Louisiana’s public higher education system avoided a bleak fate with the new state budget the legislature passed on June 11. Gov. Bobby Jindal’s initial proposed budget for fiscal year 2015-16 would have substantially reduced the amount the state invests. In a worst-case scenario, Louisiana’s state investment in higher education would have dropped by 82 percent.
The proposed cuts would have been a disaster for the state’s public higher education system, which has already experienced a substantial reduction in funding since 2008. Many believed that the system was not equipped to handle further cuts.
“People say, ‘You need to run your universities more like businesses,’ and I say, ‘Well, that may or may not be true, but the point is I defy any business to tell me how they can take 50 percent of a cut and an additional 82 percent [and still be in operation]. It’s just not possible,” said Dr. Joseph Rallo, president of the Louisiana Board of Regents.
The crisis was averted when the state legislature drafted a new budget that uses alternative funding sources to keep the budget almost equivalent to FY 2014-15 levels. That outcome was about the best public higher education could expect for this year, particularly given Jindal’s initial proposal. Louisiana was facing a $1.6 billion deficit, which would have fallen most heavily on health care and higher education. Faced with such a scenario, many states would raise taxes, but in Louisiana the situation was complicated by the fact that Jindal had signed a “no new taxes” pledge in 2003 with the Americans for Tax Reform, an anti-tax group led by Grover Norquist.
The state will introduce new taxes, but the legislature and the administration worked around Jindal’s no-new-tax pledge with the SAVE Act, which will create a tax credit for the revenue raised. SAVE will assign a fee of about $1,500 per higher education student. The fee would only exist on paper, because students would receive a tax credit of the same amount to offset the fee. Funds raised would be used as a tax credit to offset other revenues raised. Ultimately, the Louisiana Board of Regents, the entity responsible for distributing money to the four systems of higher education, would receive about $350 million.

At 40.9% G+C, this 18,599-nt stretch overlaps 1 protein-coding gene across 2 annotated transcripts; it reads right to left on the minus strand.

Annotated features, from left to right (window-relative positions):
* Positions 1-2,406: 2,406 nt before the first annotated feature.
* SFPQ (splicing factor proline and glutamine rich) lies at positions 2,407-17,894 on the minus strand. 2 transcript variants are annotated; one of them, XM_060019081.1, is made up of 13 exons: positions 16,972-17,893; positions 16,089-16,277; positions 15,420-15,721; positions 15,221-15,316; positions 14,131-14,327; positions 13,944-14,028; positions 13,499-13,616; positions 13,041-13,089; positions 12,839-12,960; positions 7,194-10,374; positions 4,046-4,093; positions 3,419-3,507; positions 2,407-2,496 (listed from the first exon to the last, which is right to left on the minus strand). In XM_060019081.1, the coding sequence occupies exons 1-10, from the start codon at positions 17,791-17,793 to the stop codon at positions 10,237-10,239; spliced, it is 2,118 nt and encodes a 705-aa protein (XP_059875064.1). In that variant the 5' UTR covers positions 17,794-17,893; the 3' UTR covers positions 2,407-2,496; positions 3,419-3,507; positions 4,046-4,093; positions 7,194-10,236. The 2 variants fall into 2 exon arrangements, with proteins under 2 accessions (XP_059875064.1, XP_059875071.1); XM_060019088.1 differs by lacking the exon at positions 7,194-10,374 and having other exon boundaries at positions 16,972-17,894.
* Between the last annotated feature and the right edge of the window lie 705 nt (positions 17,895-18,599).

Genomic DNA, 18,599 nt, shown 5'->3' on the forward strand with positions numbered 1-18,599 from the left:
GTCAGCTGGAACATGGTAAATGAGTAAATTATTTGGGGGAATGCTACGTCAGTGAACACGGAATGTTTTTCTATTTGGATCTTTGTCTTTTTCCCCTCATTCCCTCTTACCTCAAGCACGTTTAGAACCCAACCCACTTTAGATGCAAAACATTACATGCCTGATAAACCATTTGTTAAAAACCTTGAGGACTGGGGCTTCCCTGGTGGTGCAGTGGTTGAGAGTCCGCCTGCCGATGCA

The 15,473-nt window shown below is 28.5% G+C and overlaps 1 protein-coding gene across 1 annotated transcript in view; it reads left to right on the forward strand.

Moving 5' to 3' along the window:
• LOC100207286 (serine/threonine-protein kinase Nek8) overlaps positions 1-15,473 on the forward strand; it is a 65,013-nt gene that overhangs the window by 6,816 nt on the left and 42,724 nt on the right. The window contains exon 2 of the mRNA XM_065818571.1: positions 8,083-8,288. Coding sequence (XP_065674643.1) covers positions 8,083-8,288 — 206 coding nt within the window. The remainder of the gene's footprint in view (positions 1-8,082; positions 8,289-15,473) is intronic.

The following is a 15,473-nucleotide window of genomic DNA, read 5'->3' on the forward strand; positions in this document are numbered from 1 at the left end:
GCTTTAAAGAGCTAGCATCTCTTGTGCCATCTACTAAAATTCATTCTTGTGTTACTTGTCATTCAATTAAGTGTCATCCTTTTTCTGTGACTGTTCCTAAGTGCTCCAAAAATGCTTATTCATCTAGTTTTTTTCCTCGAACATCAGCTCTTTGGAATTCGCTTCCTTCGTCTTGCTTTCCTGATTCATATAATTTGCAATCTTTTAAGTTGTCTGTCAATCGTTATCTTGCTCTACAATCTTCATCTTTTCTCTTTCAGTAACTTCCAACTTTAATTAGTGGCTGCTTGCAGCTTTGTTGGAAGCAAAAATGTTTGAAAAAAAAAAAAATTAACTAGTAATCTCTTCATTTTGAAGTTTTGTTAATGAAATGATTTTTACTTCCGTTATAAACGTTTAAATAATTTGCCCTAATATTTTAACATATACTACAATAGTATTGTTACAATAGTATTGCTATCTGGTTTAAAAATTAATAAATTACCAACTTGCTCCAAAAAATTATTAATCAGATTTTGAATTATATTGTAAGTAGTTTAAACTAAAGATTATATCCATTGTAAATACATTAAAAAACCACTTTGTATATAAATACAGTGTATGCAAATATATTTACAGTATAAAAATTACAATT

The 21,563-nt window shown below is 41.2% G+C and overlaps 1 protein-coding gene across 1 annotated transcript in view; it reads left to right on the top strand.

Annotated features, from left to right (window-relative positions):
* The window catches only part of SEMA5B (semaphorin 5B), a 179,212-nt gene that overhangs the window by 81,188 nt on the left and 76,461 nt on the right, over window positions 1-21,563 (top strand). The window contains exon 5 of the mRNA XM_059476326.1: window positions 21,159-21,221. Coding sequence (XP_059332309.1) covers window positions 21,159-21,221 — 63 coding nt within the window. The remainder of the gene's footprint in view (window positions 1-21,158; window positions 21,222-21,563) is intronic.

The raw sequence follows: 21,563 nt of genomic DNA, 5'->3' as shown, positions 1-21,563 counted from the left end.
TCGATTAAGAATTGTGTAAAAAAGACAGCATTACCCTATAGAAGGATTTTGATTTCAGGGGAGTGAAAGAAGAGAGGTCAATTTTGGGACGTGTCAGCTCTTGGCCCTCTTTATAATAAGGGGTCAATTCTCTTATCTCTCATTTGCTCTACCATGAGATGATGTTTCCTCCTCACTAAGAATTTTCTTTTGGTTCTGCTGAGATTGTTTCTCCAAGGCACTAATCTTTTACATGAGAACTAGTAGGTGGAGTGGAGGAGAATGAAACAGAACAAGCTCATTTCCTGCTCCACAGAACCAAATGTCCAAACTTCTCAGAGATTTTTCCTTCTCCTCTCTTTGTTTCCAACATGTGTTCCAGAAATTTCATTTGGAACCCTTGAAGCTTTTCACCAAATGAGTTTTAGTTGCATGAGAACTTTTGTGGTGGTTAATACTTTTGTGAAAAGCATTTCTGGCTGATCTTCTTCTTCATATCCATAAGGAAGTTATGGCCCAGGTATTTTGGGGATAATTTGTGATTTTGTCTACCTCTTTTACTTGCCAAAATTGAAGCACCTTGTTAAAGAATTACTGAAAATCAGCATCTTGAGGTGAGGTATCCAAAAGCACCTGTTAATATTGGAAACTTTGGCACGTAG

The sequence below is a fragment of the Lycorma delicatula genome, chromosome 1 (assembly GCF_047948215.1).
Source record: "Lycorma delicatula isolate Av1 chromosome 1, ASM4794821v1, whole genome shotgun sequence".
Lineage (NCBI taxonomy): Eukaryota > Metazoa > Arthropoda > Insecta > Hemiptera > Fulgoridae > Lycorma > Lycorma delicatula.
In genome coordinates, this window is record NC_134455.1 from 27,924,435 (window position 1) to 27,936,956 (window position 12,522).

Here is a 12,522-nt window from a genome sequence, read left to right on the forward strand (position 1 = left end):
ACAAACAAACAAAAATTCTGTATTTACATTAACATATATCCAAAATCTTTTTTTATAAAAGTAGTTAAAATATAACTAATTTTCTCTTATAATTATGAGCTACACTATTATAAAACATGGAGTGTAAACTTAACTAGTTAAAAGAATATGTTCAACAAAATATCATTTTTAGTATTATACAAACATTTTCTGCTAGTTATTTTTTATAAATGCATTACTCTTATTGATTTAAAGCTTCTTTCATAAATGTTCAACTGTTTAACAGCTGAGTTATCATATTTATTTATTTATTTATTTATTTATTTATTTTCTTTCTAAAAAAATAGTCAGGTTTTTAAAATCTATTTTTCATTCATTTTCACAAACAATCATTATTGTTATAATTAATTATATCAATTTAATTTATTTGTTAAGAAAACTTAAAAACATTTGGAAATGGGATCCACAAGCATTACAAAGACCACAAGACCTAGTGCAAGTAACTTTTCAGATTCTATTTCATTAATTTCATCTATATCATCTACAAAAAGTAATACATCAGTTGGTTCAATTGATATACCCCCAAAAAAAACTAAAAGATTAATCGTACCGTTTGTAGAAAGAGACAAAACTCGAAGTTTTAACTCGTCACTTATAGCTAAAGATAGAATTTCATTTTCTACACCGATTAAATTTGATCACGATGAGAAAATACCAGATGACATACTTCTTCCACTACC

State legislators on both sides of the aisle expressed distaste for the plan but said it was necessary to avoid the budget being vetoed by the governor during the 20-day review period after June 11. However, higher education officials in the state point out that there are benefits to SAVE. For one, it will stave off economic ruin, and for the first time ever the state will have a dedicated funding stream for higher education. “It’s not a complete dedication, it’s not all the dollars necessary, but it is a huge step in the right direction for higher ed,” said Dr. Monty Sullivan, president of the Louisiana Community and Technical College System (LCTCS).
Since the SAVE provision funds will cap out at $350 million annually, it still falls short of the $700 million to $800 million the system needs. Looking ahead to next year, Rallo said the Board of Regents will be working to ensure that higher education has reliable sources of money. Although the SAVE Act is a step in the right direction, it is not popular and may not survive with the next governor. “We want to make sure higher ed doesn’t just get whatever is left over,” Rallo said.
Higher education as a whole suffered with all the cuts to higher education, but both Rallo and Sullivan point out that there is an economic argument to be made for it since many new jobs are coming in to the state. A large majority require a high school diploma and a certificate, which means that the community and technical colleges have an important role to play in the state’s economy. In fact, community colleges are enrolling more students than ever, despite reductions in funding.
The number of LCTCS graduates is growing year by year. In 2014, there were X graduates, and Sullivan said that the system wants to see that number double to 40,000 by 2020. Part of the strategy will be to focus on job-specific certificates and courses. For the colleges, that means honing in on the career track and making sure they provide the pathway for students to move directly into their chosen field after graduation. “Universities provide a place for people to find themselves, but in a time of reduced circumstance, the ability for community colleges to be a place for people to find themselves will be less and less of our mission,” Sullivan said.
Staff writer Catherine Morris can be reached at firstname.lastname@example.org.